Yield refers to the money that is returned to the holder of a security. It does not usually include price variations. Yield can be applied to different rates of return on stocks. These stocks could either be common, preferred or convertible. It also applies to fixed instruments which include notes, bills, strips and zero coupons. It may also be used for some insurance investment products like annuities, for example.
Yield can mean different things, however, depending on the situation. On one hand, it can mean the calculated rate of return given as a ratio or as an internal rate of return. It can refer to the owner’s total return or it can be used to just state a portion of the income. It can even exceed the income.
That is why yields should never be treated as if one type were equal to another. Here are some examples.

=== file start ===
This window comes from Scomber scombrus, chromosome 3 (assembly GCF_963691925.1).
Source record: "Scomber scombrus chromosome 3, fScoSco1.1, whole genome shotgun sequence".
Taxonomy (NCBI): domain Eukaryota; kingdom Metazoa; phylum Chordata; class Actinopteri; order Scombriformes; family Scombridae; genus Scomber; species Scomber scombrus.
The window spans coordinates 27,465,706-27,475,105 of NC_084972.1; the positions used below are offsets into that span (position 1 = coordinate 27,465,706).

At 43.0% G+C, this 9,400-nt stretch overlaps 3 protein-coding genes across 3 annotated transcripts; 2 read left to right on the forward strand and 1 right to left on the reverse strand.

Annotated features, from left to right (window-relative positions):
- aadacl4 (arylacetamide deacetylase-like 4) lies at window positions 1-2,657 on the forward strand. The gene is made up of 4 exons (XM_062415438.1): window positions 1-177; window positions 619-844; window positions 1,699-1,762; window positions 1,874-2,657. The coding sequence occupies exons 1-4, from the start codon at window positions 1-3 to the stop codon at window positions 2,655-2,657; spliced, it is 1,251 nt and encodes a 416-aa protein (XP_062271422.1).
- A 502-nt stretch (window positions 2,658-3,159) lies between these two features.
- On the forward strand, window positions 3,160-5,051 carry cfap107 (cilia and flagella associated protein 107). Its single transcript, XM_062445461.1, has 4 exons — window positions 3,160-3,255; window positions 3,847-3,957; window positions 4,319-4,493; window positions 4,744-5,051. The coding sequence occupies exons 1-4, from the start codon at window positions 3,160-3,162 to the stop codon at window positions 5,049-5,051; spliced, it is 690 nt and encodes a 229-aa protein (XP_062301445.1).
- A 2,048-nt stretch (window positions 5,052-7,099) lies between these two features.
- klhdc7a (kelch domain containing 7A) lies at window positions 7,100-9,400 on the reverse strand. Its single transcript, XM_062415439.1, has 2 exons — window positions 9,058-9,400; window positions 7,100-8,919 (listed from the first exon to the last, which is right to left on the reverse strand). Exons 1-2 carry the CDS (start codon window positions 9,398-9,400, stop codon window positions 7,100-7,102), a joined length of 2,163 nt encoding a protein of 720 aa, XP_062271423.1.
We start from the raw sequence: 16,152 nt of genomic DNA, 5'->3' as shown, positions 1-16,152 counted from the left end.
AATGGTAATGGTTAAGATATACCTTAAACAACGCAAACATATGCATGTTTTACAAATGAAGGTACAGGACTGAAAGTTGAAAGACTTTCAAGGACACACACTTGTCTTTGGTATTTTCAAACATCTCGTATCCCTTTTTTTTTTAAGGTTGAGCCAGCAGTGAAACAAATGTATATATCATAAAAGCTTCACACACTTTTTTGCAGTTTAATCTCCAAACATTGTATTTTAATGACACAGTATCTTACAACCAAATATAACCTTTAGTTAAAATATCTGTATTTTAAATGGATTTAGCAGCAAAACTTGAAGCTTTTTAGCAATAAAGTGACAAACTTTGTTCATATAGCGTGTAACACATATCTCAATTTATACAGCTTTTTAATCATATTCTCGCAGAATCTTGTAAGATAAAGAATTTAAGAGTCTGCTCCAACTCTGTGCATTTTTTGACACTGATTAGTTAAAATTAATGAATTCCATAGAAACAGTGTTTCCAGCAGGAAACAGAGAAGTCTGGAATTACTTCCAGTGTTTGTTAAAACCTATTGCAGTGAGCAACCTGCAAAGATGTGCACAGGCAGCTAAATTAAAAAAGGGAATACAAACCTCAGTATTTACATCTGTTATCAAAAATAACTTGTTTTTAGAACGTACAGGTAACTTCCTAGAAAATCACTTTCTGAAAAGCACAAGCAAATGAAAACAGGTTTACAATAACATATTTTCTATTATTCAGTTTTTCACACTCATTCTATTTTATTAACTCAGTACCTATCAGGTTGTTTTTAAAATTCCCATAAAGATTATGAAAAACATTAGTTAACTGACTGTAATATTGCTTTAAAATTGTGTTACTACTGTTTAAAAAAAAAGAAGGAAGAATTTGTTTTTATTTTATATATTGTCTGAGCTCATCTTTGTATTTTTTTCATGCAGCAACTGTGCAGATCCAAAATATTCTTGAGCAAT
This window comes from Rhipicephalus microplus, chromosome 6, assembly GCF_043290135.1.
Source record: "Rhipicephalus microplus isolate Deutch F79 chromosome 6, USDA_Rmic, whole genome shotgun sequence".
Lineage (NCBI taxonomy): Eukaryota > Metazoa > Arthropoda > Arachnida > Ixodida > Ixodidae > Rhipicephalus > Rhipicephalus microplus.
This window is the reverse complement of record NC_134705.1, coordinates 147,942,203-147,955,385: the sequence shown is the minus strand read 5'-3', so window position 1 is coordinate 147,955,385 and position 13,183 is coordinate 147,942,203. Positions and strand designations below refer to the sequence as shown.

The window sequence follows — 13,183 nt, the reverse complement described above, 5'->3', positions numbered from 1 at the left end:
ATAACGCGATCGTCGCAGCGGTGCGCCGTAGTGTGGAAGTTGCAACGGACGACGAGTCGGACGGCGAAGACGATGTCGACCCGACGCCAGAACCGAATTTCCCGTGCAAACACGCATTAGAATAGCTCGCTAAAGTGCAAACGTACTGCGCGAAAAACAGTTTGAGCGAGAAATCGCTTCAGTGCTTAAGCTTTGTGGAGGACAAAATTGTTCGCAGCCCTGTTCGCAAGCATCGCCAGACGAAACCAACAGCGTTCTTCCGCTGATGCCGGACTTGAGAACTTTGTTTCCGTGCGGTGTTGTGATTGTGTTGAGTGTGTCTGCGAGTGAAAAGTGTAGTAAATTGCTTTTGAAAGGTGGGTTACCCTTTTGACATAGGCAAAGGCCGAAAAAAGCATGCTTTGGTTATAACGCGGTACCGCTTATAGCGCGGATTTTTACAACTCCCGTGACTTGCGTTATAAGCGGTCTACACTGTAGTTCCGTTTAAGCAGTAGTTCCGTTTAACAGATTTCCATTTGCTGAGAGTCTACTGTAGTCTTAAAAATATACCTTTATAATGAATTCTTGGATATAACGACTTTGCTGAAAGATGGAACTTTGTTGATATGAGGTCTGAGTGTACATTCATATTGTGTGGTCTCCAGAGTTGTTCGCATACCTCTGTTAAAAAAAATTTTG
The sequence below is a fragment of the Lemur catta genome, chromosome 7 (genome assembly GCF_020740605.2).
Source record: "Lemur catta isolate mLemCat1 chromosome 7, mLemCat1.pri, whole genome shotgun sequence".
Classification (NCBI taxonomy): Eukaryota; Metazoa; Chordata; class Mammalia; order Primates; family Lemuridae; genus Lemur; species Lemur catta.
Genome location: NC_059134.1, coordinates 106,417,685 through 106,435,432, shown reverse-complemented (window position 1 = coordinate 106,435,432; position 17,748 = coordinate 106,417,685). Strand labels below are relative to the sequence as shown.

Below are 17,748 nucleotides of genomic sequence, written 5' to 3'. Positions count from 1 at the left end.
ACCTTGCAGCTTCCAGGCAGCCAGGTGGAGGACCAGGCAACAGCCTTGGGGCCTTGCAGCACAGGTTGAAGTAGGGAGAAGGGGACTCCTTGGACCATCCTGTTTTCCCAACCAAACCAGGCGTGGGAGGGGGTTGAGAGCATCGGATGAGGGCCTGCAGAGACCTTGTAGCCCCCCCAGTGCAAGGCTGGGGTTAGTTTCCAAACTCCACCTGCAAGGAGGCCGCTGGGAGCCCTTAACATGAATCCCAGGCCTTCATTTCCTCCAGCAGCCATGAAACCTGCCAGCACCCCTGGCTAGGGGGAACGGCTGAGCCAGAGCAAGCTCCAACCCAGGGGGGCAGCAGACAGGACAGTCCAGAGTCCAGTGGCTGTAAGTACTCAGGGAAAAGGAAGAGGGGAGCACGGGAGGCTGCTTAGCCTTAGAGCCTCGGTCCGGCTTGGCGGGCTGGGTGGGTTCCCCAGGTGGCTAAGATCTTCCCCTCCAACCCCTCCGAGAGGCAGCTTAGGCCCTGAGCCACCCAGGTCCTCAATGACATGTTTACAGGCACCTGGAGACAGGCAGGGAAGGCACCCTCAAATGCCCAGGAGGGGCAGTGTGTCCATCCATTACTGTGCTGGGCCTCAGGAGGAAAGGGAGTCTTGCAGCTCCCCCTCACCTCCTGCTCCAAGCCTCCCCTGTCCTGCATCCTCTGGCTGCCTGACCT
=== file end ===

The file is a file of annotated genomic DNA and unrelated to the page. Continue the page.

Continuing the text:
The nominal yield or coupon yield as it is sometimes referred to as is the total of coupons paid that is then divided by the Principal Value of the bond. This is done at the end of the fiscal year.
A current yield in reference to bonds, notes and bills is a payment or series of payments that are divided by the bond’s market price.
When discussing preferred shares, the current yield is also the payments divided by the market price. The dividend yield takes all of the monthly payments and divides the principal value of the preferred share.